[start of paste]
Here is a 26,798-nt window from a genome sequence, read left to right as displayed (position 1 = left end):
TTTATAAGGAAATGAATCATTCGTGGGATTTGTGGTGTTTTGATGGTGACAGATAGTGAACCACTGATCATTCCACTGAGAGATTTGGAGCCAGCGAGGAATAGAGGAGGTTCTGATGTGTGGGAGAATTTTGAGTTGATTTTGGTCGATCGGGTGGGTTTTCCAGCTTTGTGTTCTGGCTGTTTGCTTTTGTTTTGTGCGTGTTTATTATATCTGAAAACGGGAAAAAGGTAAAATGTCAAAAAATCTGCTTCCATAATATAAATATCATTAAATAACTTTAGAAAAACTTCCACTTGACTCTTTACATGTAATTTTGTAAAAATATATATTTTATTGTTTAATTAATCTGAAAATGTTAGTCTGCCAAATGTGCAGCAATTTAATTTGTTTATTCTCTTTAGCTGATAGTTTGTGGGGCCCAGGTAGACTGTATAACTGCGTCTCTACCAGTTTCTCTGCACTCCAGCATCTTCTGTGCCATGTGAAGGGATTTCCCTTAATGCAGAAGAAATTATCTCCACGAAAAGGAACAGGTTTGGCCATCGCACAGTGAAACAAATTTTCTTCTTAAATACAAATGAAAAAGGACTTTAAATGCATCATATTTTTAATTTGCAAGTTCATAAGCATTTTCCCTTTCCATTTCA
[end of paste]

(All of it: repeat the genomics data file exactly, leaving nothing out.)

Here is a 26,798-nt window from a genome sequence, read left to right as displayed (position 1 = left end):
TTTATAAGGAAATGAATCATTCGTGGGATTTGTGGTGTTTTGATGGTGACAGATAGTGAACCACTGATCATTCCACTGAGAGATTTGGAGCCAGCGAGGAATAGAGGAGGTTCTGATGTGTGGGAGAATTTTGAGTTGATTTTGGTCGATCGGGTGGGTTTTCCAGCTTTGTGTTCTGGCTGTTTGCTTTTGTTTTGTGCGTGTTTATTATATCTGAAAACGGGAAAAAGGTAAAATGTCAAAAAATCTGCTTCCATAATATAAATATCATTAAATAACTTTAGAAAAACTTCCACTTGACTCTTTACATGTAATTTTGTAAAAATATATATTTTATTGTTTAATTAATCTGAAAATGTTAGTCTGCCAAATGTGCAGCAATTTAATTTGTTTATTCTCTTTAGCTGATAGTTTGTGGGGCCCAGGTAGACTGTATAACTGCGTCTCTACCAGTTTCTCTGCACTCCAGCATCTTCTGTGCCATGTGAAGGGATTTCCCTTAATGCAGAAGAAATTATCTCCACGAAAAGGAACAGGTTTGGCCATCGCACAGTGAAACAAATTTTCTTCTTAAATACAAATGAAAAAGGACTTTAAATGCATCATATTTTTAATTTGCAAGTTCATAAGCATTTTCCCTTTCCATTTCA